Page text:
Increasing diversity in clinical trials: A collaboration with Tufts Center for the Study of Drug Development

To effectively support the goal of access for all citizens, we must consider all citizens. But delivering on that goal takes a commitment to understanding deeply who patients are, their needs, and how we can best support positive health outcomes. We need to start at the beginning and build into every decision we make and step we take the diverse socio economic and individual health considerations of each person we encounter.

While medical advancements continue to be seen across most disease states, health outcomes are often dependent on factors beyond the control of patients and their doctors, such as disparities across age, gender, race, ethnicity, and socio-economic level. These disparities stem in part from inadequate representation in clinical trials to barriers to accessing care, among other factors. While the healthcare industry is working to close the disparity gap, as COVID-19 has clearly illustrated, we are not doing enough.

Four years ago we launched MS PATHS (Multiple Sclerosis Partners Advancing Technology and Health Solutions), a network of healthcare practitioners and neurologists to gather data from 17,000 patients from more than 50,000 patient visits to allow for a 360-degree disease assessment. While we are proud of the work we have done to support data driven evidence with that program, we know we need to do more. That’s why we recently collaborated and conducted a study with the Tufts Center for the Study of Drug Development (Tufts CSDD); the study investigated ways to potentially help improve a fundamental step in future healthcare outcomes - clinical trials. Working closely with Tufts CSDD and The Center for Information and Study on Clinical Research Participation (CISCRP), the team listened to, and learned from, patients, physicians, experts, and local community members about what it takes to remove the barriers patients face in joining clinical trials.

Biogen’s Global Clinical Operations Underserved Populations Champions Team (GCO UP Champions) is turning the study outcomes into action by implementing a series of practices with the goal of ensuring that our study participants represent the diversity of the communities where we engage in clinical trials in disease areas like lupus, multiple sclerosis, ALS, and Alzheimer’s. For example, building race and ethnicity recruitment target goals into the recruitment plans for U.S. clinical trials to better reflect the patient population and epidemiology of the disease is one such step. We are also forming a Community Advisory Board consisting of African Americans and Latinx members to co-develop meaningful and valuable clinical trial educational materials and tactics for underserved communities. Taking this one step further, we are building diversity and cultural sensitivity training for clinical trial sites we work with and focusing our efforts on clinical trial sites who are inclusive of diverse patient populations and underserved communities.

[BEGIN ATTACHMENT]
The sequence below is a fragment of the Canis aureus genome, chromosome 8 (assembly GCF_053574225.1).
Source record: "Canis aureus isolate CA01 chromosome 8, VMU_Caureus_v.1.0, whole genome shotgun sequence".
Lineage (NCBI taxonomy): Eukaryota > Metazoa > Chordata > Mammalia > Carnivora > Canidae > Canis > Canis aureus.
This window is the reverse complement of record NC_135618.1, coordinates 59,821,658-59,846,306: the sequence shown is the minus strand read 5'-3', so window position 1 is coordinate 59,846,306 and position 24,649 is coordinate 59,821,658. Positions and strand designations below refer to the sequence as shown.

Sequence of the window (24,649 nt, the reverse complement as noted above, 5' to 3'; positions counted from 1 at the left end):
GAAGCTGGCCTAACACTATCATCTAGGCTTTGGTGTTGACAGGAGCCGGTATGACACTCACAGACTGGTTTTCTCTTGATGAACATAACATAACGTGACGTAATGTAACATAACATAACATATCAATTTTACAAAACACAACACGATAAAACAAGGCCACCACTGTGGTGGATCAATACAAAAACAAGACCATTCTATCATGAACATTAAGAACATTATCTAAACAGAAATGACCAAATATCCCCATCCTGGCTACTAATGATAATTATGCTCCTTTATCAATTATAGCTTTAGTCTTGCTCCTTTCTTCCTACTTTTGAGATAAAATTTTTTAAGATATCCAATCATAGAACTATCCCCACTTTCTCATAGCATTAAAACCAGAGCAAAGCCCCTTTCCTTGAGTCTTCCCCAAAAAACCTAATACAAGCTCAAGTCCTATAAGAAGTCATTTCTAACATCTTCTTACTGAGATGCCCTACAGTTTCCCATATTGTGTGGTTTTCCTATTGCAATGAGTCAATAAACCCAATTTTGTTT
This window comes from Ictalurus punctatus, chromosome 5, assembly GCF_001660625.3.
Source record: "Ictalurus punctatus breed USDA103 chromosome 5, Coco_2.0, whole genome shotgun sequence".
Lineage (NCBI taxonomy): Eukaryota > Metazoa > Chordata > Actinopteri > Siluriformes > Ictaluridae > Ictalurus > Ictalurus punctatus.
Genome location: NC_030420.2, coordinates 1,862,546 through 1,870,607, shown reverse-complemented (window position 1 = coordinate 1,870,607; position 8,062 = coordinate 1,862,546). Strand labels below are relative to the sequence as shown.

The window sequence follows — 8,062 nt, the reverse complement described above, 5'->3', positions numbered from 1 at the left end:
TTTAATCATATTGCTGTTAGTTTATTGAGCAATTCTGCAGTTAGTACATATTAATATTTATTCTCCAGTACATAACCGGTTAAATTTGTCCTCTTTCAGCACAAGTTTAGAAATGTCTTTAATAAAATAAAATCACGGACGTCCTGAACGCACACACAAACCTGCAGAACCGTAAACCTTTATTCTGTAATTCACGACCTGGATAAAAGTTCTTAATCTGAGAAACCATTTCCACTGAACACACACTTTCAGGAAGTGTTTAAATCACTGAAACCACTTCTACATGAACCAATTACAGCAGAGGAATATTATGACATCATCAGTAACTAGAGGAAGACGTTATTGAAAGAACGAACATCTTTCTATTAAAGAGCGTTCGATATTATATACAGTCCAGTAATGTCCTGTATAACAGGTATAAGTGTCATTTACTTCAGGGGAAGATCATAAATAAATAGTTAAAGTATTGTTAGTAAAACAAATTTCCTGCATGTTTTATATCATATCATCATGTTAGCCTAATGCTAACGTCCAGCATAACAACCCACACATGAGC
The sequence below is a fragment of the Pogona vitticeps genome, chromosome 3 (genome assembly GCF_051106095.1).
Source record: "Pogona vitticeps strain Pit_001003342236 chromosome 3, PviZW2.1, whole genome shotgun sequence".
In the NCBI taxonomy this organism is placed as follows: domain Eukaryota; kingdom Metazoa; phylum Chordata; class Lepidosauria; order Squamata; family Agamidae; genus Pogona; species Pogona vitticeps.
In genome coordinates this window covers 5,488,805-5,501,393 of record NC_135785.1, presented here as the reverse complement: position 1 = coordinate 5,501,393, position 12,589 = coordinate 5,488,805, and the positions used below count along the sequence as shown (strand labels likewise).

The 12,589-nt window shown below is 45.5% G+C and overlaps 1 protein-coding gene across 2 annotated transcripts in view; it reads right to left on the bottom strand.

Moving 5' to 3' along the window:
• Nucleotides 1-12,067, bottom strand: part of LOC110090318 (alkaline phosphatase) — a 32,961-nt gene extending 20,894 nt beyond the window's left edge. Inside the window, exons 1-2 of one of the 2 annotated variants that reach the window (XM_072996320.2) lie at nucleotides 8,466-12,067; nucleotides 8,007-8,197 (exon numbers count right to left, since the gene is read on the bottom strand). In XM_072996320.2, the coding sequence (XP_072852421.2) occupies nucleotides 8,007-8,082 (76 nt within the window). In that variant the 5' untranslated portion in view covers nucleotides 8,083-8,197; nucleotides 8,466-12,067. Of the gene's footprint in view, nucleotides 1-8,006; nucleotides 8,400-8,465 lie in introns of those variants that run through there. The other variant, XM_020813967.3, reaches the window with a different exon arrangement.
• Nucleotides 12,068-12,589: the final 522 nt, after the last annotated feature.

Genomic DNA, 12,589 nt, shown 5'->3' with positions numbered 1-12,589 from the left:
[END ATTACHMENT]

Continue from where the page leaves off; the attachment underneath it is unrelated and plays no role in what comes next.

Working to overcome barriers to diversify clinical trials in the U.S. is only one of many steps to understand and address health disparities. Achieving health equity does not start and stop with clinical trials; it requires ongoing research at a global scale collaborating with leading institutions, like CISCRP and the National Minority Quality Forum (NMQF) to share key learnings and maintain an open dialogue. It requires focus and attention to the sustained relationships being built with the African American and Latinx communities.

Both inside and outside the U.S., there are many health disparities that go beyond race and ethnicity, such as economic, cultural, and geographic factors. We plan to leverage the learnings from diversifying our clinical trials in the U.S. to help us better understand the issues in other countries across the globe, followed by a targeted action plan.

At Biogen, we are committed to putting the weight of our business, our employees, and our collaboration partners to help close the disparity gap in clinical trials and access to healthcare.

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